The Act provides confirmation that trustees, officers and employees of charities can provide the written report if they meet the designated advisor requirements.
This will be helpful for charities with personnel who have the appropriate expertise. However, any conflicts of interest must be properly managed. If the charity would like to pay a trustee for providing a report or advice, they must make sure their governing document does not prevent this and follow the legal requirements for paying trustees. The Commission also recommends that the charity’s insurance cover should be checked to find out whether it covers negligent advice given by an adviser who is also a trustee, officer or employee of the charity.
One would expect charities to take advantage of this for sales which are of little or no value (for example, the grant of utility wayleaves, which would still count as disposals). However, it seems likely that arm’s length professional advice will often still be required for trustees to discharge their duties to manage their resources responsibly and satisfy the requirements.
Short leases and mortgages
The requirements for short leases (for a term of 7 years or less) and mortgages remain broadly the same. For short leases, trustees can rely on advice from a person whom they reasonably believe to have the ability and practical experience to provide them with competent advice on the lease. There is no requirement for the adviser to have a professional qualification and it can be a trustee or employee of the charity, but the Commission recommends that they are a member of a relevant professional body.
In the case of mortgages, the trustees must obtain written advice on whether the loan or grant is necessary, whether its terms are reasonable and the ability for the charity to repay the sums due on those terms. Much like short leases, the advice must be provided by someone whom the trustees reasonably consider to have the necessary ability in and experience of financial matters and who has no financial interest in the transaction. Again, the Commission recommends that the adviser is professionally qualified, such as the charity’s accountant or financial adviser, although they can be a trustee or employee.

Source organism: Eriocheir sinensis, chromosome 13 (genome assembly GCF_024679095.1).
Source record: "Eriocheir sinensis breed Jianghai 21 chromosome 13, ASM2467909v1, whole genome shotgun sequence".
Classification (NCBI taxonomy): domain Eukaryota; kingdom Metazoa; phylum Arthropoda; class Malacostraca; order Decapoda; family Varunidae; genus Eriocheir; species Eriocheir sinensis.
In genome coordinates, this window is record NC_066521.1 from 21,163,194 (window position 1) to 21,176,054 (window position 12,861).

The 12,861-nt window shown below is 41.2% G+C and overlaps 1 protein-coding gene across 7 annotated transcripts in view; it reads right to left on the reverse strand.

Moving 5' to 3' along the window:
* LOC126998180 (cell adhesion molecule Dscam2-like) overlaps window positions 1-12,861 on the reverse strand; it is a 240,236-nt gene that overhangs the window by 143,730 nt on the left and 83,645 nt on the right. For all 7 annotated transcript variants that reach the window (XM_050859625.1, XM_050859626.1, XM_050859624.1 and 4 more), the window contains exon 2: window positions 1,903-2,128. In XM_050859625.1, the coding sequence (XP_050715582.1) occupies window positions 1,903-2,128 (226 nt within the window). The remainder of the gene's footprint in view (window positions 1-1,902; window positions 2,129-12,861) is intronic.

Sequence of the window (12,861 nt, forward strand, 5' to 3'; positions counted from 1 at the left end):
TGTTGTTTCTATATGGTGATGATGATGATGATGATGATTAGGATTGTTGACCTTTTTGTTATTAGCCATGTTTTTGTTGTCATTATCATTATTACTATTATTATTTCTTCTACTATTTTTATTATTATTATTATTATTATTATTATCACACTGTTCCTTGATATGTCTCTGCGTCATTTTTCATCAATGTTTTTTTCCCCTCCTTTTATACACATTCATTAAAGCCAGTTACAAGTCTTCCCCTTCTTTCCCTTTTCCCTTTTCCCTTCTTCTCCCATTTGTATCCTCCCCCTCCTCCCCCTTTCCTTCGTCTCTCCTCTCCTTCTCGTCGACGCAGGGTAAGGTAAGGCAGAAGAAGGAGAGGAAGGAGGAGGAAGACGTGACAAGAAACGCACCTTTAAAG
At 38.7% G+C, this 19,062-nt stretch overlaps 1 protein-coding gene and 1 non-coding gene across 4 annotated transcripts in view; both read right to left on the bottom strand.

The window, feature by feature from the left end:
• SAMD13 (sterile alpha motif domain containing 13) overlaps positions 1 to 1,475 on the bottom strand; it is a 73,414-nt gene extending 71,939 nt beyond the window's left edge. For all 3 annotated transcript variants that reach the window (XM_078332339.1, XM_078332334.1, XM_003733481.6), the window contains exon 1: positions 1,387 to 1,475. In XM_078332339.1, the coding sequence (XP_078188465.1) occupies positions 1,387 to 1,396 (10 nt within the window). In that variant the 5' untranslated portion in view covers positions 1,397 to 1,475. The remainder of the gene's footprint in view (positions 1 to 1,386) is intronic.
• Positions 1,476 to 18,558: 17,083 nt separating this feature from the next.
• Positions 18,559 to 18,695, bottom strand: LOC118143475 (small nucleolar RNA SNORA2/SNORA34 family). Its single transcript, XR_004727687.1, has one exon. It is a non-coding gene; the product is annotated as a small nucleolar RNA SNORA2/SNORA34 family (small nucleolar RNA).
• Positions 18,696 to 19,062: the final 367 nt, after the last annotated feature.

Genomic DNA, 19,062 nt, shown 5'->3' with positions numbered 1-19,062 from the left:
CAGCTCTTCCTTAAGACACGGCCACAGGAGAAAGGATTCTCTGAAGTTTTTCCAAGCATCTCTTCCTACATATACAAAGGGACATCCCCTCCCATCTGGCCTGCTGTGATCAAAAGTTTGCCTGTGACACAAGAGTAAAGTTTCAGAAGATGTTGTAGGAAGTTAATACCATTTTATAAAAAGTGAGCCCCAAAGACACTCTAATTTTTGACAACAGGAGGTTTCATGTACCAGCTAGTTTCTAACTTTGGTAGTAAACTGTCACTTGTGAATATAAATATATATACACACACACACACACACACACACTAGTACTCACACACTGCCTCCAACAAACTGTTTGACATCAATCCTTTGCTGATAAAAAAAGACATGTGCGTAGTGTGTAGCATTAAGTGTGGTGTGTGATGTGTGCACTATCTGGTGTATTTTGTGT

Short residential leases granted to employees
Normally, consent from the Charity Commission is required when a disposal of charity land is made to a “connected person”. The definition of “connected person” includes the trustees and their close relatives, donors of any land to the charity and their close relatives, employees of the charity and the spouse or civil partner of any of the above.
However, the changes to the rules mean that the Commission’s consent is no longer needed to grant a tenancy of one year or less to an employee to live in the property as their home. This may offer time and cost savings for charities who have resident staff.
Will there be further changes?
Sections 18 and 23 of the Charities Act 2022 are not expected to come into force until the end of 2023. These provisions relate to topics including disposals by liquidators and changes to the statements and certificates that must be included in transaction documentation.
How Moore Barlow can help
The changes brought in by the Charities Act 2022 may offer some cost savings for charities selling land, particularly from the relaxation of the rules for obtaining written reports. However, the changes will not make things substantially easier and the rules around land transactions are still not straightforward. It is therefore important to obtain advice from a lawyer who understands the requirements of charity law before embarking on a land transaction.
Moore Barlow has a long-established reputation within the charity sector, with expertise in all aspects of charity law including charity land. If you require specialist legal advice in this area, please contact our Charities team.